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Nigerian Mums Who Experienced Chronic Lower Back Pains After Caesarean Sections Share Their Stories And How They Survived It

Nigerian Mums Who Experienced Chronic Lower Back Pains After Caesarean Sections Share Their Stories And How They Survived It

The cry of a newborn erases every pain a mother might have felt during childbirth, especially for those that went under the knife and had ceaseran section delivery.

As days become months, however, another type of debilitating pain resurfaces for some mothers – lower back pain. Some mothers dealing with this challenge lamented that the pain has affected their ability to function effectively months after delivery.

For Ugochukwu Okoye, a mother-of-three, dealing with lower back pain has been a major health challenge she has had to contend with for years.

The challenge, she said, has not been difficult, noting that she has had to endure the sharp, searing pains that began months after her delivery.

According to Ugochukwu, the lower back pain is not unconnected with her delivery through the ceaseran section.

The lower back pains, she said, affected her mobility, ability to function effectively, and ability to do other several things that include taking care of the newborn.

Ugochukwu like other women spoken to by PUNCH HealthWise recalled that they started experiencing the lower back pain after the CS, noting that they suspected that it could have been caused by the epidurals they were given to numb the body and ease the CS pain.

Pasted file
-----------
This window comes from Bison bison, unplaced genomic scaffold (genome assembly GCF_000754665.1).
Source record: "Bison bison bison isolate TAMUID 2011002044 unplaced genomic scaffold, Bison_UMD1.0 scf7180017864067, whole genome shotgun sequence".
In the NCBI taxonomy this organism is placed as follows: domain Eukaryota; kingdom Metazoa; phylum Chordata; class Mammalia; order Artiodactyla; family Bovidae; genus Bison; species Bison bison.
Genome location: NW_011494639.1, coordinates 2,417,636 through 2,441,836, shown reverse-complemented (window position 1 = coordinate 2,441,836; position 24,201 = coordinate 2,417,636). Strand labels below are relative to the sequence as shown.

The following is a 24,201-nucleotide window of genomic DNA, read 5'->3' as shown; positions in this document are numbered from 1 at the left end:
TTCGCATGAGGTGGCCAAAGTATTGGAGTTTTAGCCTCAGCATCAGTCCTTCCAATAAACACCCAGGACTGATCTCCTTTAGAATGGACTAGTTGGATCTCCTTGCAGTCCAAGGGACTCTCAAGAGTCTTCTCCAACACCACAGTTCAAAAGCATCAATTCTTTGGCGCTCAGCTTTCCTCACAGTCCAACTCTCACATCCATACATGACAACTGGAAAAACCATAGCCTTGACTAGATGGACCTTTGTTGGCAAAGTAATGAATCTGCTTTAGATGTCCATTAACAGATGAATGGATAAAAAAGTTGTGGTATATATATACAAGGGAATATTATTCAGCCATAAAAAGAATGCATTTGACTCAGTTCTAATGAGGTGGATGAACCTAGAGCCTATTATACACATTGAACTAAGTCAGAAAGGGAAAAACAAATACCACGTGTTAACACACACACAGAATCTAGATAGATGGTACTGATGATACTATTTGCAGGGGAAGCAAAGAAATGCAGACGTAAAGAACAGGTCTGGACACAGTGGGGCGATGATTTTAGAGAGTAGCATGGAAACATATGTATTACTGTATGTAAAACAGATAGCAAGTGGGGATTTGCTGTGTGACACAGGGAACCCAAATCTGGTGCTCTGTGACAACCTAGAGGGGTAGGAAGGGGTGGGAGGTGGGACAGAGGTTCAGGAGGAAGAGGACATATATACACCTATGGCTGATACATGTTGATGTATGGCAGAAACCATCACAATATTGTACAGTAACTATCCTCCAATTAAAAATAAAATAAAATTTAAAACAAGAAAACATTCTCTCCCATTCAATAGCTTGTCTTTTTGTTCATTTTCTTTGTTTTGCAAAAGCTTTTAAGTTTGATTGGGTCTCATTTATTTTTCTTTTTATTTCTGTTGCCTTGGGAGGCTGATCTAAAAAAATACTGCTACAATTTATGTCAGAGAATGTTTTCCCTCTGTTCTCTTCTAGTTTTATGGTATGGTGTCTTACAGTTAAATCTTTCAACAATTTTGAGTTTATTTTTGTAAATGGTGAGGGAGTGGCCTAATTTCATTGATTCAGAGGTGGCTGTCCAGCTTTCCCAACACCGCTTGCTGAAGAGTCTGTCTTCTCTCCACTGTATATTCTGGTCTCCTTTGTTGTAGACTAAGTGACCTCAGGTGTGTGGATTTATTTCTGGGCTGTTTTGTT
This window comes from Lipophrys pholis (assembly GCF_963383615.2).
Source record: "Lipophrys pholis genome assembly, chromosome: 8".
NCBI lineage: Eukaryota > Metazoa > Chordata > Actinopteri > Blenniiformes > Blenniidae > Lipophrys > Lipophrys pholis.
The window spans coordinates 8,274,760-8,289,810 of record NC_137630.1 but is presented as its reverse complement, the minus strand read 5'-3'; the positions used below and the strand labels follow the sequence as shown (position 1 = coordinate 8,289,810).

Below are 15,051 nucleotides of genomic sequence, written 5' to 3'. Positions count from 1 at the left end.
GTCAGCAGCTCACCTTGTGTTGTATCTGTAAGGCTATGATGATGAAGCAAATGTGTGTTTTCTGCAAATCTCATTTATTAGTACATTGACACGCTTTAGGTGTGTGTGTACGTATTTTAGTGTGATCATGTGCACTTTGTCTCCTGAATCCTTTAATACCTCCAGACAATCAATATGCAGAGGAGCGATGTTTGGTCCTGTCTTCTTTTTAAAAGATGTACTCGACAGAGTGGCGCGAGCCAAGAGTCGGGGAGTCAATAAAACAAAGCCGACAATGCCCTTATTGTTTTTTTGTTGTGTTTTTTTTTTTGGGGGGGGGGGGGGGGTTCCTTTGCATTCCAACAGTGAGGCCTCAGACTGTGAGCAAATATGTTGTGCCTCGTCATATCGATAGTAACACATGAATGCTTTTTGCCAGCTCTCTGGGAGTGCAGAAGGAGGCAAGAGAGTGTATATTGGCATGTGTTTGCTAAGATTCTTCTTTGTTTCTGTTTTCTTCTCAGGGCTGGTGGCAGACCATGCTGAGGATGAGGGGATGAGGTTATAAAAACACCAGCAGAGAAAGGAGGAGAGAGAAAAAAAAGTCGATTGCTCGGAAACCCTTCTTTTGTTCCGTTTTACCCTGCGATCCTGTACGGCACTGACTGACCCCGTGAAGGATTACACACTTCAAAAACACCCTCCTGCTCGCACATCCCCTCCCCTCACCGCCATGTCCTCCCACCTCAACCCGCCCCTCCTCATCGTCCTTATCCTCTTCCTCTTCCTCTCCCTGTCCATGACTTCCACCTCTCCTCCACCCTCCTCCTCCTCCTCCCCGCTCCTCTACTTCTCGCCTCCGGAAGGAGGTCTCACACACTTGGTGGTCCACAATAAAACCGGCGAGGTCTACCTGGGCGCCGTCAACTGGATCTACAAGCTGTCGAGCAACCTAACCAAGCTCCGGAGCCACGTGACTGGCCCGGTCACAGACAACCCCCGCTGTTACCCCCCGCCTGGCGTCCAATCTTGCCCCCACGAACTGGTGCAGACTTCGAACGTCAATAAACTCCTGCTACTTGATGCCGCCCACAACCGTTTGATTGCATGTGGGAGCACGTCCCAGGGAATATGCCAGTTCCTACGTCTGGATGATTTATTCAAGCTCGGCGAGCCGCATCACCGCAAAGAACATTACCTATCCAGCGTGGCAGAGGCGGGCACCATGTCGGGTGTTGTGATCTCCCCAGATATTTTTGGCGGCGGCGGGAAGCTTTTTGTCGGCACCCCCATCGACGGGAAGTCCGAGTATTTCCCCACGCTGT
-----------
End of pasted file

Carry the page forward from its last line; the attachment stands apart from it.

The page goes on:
According to WebMD, an epidural is an injection that goes into a woman’s “epidural space,” which is right outside of the membrane that protects the spinal cord.

It explained that doctors use epidural injections to relieve pain during and after surgery, as well as manage chronic pain.

“This procedure isn’t right for every case. But if it’s an option, it requires a lower dose of medicine and as a result, has fewer side effects. Epidurals may even give you longer-lasting pain relief while helping you stay more alert and mobile,”

WebMD stated.

I never suffered any pain in my body until I started having kids

Speaking further, Ugochukwu, said lower back pain was alien to her until after the birth of her first child through C/S.

Sadly, she lost the baby after delivery, only for her to almost become demobilised by severe lower back pain a month later.

Okoye said she endured the pain, which only stopped after she got pregnant with her second child. She recalled that the same debilitating pain returned months after another delivery through C/S, adding that she also had the same experience after having her third child.

She said,

“I have never suffered any form of pain, especially in my lower back, until I had my first baby via C/S. Though I lost the child at birth but started having chronic back pain that ran between the waist to my spine, especially at the spot where I was given an epidural.